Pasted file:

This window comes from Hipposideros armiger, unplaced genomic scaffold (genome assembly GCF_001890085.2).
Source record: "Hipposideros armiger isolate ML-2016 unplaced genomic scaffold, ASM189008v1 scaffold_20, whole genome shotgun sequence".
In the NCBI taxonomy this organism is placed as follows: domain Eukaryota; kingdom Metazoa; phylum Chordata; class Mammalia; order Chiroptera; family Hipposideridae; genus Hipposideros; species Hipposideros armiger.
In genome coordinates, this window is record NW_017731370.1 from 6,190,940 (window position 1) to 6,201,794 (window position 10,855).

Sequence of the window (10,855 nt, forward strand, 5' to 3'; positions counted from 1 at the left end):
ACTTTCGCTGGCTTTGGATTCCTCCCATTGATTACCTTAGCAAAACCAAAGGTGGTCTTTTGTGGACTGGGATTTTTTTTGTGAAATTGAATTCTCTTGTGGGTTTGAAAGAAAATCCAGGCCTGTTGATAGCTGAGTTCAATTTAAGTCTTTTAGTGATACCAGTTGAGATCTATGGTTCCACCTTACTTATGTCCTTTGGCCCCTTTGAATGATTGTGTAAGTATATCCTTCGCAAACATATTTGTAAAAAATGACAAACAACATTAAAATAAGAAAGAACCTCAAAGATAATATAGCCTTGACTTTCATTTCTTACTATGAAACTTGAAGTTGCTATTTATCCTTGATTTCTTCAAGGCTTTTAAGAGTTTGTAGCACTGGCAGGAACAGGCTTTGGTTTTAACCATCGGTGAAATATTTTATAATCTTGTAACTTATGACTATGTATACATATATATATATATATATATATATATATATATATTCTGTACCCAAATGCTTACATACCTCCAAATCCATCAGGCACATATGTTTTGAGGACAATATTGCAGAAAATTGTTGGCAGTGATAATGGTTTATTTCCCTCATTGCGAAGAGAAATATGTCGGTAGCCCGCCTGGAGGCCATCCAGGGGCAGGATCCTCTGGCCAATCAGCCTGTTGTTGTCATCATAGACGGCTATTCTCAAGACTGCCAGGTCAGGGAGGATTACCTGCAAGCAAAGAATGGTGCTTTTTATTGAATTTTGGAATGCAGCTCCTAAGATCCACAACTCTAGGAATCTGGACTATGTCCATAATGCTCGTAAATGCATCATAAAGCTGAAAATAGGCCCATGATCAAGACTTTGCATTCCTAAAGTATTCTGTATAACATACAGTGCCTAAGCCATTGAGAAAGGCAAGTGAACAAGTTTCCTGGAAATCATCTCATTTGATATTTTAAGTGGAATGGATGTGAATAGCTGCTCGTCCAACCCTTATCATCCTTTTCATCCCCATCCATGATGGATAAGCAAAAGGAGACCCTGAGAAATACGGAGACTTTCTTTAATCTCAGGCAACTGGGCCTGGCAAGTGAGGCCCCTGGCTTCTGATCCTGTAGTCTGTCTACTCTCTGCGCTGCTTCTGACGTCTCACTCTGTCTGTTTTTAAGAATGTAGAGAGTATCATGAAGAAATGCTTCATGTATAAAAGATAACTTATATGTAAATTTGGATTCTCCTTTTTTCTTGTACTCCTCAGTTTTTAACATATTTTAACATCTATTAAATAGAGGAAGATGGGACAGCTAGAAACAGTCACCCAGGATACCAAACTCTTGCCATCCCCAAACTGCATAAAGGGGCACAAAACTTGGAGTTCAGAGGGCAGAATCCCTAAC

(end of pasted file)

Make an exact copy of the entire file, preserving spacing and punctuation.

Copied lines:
This window comes from Hipposideros armiger, unplaced genomic scaffold (genome assembly GCF_001890085.2).
Source record: "Hipposideros armiger isolate ML-2016 unplaced genomic scaffold, ASM189008v1 scaffold_20, whole genome shotgun sequence".
In the NCBI taxonomy this organism is placed as follows: domain Eukaryota; kingdom Metazoa; phylum Chordata; class Mammalia; order Chiroptera; family Hipposideridae; genus Hipposideros; species Hipposideros armiger.
In genome coordinates, this window is record NW_017731370.1 from 6,190,940 (window position 1) to 6,201,794 (window position 10,855).

Sequence of the window (10,855 nt, forward strand, 5' to 3'; positions counted from 1 at the left end):
ACTTTCGCTGGCTTTGGATTCCTCCCATTGATTACCTTAGCAAAACCAAAGGTGGTCTTTTGTGGACTGGGATTTTTTTTGTGAAATTGAATTCTCTTGTGGGTTTGAAAGAAAATCCAGGCCTGTTGATAGCTGAGTTCAATTTAAGTCTTTTAGTGATACCAGTTGAGATCTATGGTTCCACCTTACTTATGTCCTTTGGCCCCTTTGAATGATTGTGTAAGTATATCCTTCGCAAACATATTTGTAAAAAATGACAAACAACATTAAAATAAGAAAGAACCTCAAAGATAATATAGCCTTGACTTTCATTTCTTACTATGAAACTTGAAGTTGCTATTTATCCTTGATTTCTTCAAGGCTTTTAAGAGTTTGTAGCACTGGCAGGAACAGGCTTTGGTTTTAACCATCGGTGAAATATTTTATAATCTTGTAACTTATGACTATGTATACATATATATATATATATATATATATATATATATATTCTGTACCCAAATGCTTACATACCTCCAAATCCATCAGGCACATATGTTTTGAGGACAATATTGCAGAAAATTGTTGGCAGTGATAATGGTTTATTTCCCTCATTGCGAAGAGAAATATGTCGGTAGCCCGCCTGGAGGCCATCCAGGGGCAGGATCCTCTGGCCAATCAGCCTGTTGTTGTCATCATAGACGGCTATTCTCAAGACTGCCAGGTCAGGGAGGATTACCTGCAAGCAAAGAATGGTGCTTTTTATTGAATTTTGGAATGCAGCTCCTAAGATCCACAACTCTAGGAATCTGGACTATGTCCATAATGCTCGTAAATGCATCATAAAGCTGAAAATAGGCCCATGATCAAGACTTTGCATTCCTAAAGTATTCTGTATAACATACAGTGCCTAAGCCATTGAGAAAGGCAAGTGAACAAGTTTCCTGGAAATCATCTCATTTGATATTTTAAGTGGAATGGATGTGAATAGCTGCTCGTCCAACCCTTATCATCCTTTTCATCCCCATCCATGATGGATAAGCAAAAGGAGACCCTGAGAAATACGGAGACTTTCTTTAATCTCAGGCAACTGGGCCTGGCAAGTGAGGCCCCTGGCTTCTGATCCTGTAGTCTGTCTACTCTCTGCGCTGCTTCTGACGTCTCACTCTGTCTGTTTTTAAGAATGTAGAGAGTATCATGAAGAAATGCTTCATGTATAAAAGATAACTTATATGTAAATTTGGATTCTCCTTTTTTCTTGTACTCCTCAGTTTTTAACATATTTTAACATCTATTAAATAGAGGAAGATGGGACAGCTAGAAACAGTCACCCAGGATACCAAACTCTTGCCATCCCCAAACTGCATAAAGGGGCACAAAACTTGGAGTTCAGAGGGCAGAATCCCTAAC